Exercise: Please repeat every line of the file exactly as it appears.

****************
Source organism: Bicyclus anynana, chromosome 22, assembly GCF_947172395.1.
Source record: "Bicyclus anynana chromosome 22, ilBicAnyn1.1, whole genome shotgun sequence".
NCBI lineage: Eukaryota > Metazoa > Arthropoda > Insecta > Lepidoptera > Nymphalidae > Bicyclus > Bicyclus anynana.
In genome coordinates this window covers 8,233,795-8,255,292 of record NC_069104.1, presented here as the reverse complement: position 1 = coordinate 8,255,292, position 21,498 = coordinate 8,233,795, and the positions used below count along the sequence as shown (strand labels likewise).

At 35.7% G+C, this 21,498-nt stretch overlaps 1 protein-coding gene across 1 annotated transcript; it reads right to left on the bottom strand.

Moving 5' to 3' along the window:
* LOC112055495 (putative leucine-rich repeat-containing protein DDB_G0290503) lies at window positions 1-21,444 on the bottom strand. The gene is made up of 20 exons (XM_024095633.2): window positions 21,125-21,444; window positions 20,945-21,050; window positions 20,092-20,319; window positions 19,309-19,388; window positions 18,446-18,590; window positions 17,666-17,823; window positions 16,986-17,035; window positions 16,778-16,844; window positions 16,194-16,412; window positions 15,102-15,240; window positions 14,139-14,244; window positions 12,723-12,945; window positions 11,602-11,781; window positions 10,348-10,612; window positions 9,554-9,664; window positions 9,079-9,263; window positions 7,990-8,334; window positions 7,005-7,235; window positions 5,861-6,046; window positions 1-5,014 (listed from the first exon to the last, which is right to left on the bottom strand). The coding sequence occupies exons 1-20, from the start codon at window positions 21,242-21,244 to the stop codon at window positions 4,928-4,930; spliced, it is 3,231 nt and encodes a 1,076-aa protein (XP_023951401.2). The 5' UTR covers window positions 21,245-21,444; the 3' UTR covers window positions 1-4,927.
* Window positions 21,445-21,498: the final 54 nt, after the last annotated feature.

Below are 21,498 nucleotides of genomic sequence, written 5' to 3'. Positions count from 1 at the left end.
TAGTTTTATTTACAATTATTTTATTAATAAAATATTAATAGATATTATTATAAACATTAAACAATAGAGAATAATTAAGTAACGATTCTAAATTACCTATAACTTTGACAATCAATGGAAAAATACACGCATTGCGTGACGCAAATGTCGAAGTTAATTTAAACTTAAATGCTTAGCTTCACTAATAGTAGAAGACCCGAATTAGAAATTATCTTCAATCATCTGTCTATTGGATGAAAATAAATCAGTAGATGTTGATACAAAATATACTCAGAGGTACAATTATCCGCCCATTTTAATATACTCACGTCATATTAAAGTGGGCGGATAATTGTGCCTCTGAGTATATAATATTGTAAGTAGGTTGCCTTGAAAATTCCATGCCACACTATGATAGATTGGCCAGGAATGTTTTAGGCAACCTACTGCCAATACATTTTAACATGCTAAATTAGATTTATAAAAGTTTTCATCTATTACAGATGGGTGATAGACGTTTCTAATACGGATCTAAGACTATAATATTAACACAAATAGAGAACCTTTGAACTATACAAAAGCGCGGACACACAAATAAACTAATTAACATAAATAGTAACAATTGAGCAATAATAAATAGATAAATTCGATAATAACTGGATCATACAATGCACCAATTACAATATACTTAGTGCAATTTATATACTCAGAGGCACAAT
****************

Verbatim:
Source organism: Bicyclus anynana, chromosome 22, assembly GCF_947172395.1.
Source record: "Bicyclus anynana chromosome 22, ilBicAnyn1.1, whole genome shotgun sequence".
NCBI lineage: Eukaryota > Metazoa > Arthropoda > Insecta > Lepidoptera > Nymphalidae > Bicyclus > Bicyclus anynana.
In genome coordinates this window covers 8,233,795-8,255,292 of record NC_069104.1, presented here as the reverse complement: position 1 = coordinate 8,255,292, position 21,498 = coordinate 8,233,795, and the positions used below count along the sequence as shown (strand labels likewise).

At 35.7% G+C, this 21,498-nt stretch overlaps 1 protein-coding gene across 1 annotated transcript; it reads right to left on the bottom strand.

Moving 5' to 3' along the window:
* LOC112055495 (putative leucine-rich repeat-containing protein DDB_G0290503) lies at window positions 1-21,444 on the bottom strand. The gene is made up of 20 exons (XM_024095633.2): window positions 21,125-21,444; window positions 20,945-21,050; window positions 20,092-20,319; window positions 19,309-19,388; window positions 18,446-18,590; window positions 17,666-17,823; window positions 16,986-17,035; window positions 16,778-16,844; window positions 16,194-16,412; window positions 15,102-15,240; window positions 14,139-14,244; window positions 12,723-12,945; window positions 11,602-11,781; window positions 10,348-10,612; window positions 9,554-9,664; window positions 9,079-9,263; window positions 7,990-8,334; window positions 7,005-7,235; window positions 5,861-6,046; window positions 1-5,014 (listed from the first exon to the last, which is right to left on the bottom strand). The coding sequence occupies exons 1-20, from the start codon at window positions 21,242-21,244 to the stop codon at window positions 4,928-4,930; spliced, it is 3,231 nt and encodes a 1,076-aa protein (XP_023951401.2). The 5' UTR covers window positions 21,245-21,444; the 3' UTR covers window positions 1-4,927.
* Window positions 21,445-21,498: the final 54 nt, after the last annotated feature.

Below are 21,498 nucleotides of genomic sequence, written 5' to 3'. Positions count from 1 at the left end.
TAGTTTTATTTACAATTATTTTATTAATAAAATATTAATAGATATTATTATAAACATTAAACAATAGAGAATAATTAAGTAACGATTCTAAATTACCTATAACTTTGACAATCAATGGAAAAATACACGCATTGCGTGACGCAAATGTCGAAGTTAATTTAAACTTAAATGCTTAGCTTCACTAATAGTAGAAGACCCGAATTAGAAATTATCTTCAATCATCTGTCTATTGGATGAAAATAAATCAGTAGATGTTGATACAAAATATACTCAGAGGTACAATTATCCGCCCATTTTAATATACTCACGTCATATTAAAGTGGGCGGATAATTGTGCCTCTGAGTATATAATATTGTAAGTAGGTTGCCTTGAAAATTCCATGCCACACTATGATAGATTGGCCAGGAATGTTTTAGGCAACCTACTGCCAATACATTTTAACATGCTAAATTAGATTTATAAAAGTTTTCATCTATTACAGATGGGTGATAGACGTTTCTAATACGGATCTAAGACTATAATATTAACACAAATAGAGAACCTTTGAACTATACAAAAGCGCGGACACACAAATAAACTAATTAACATAAATAGTAACAATTGAGCAATAATAAATAGATAAATTCGATAATAACTGGATCATACAATGCACCAATTACAATATACTTAGTGCAATTTATATACTCAGAGGCACAAT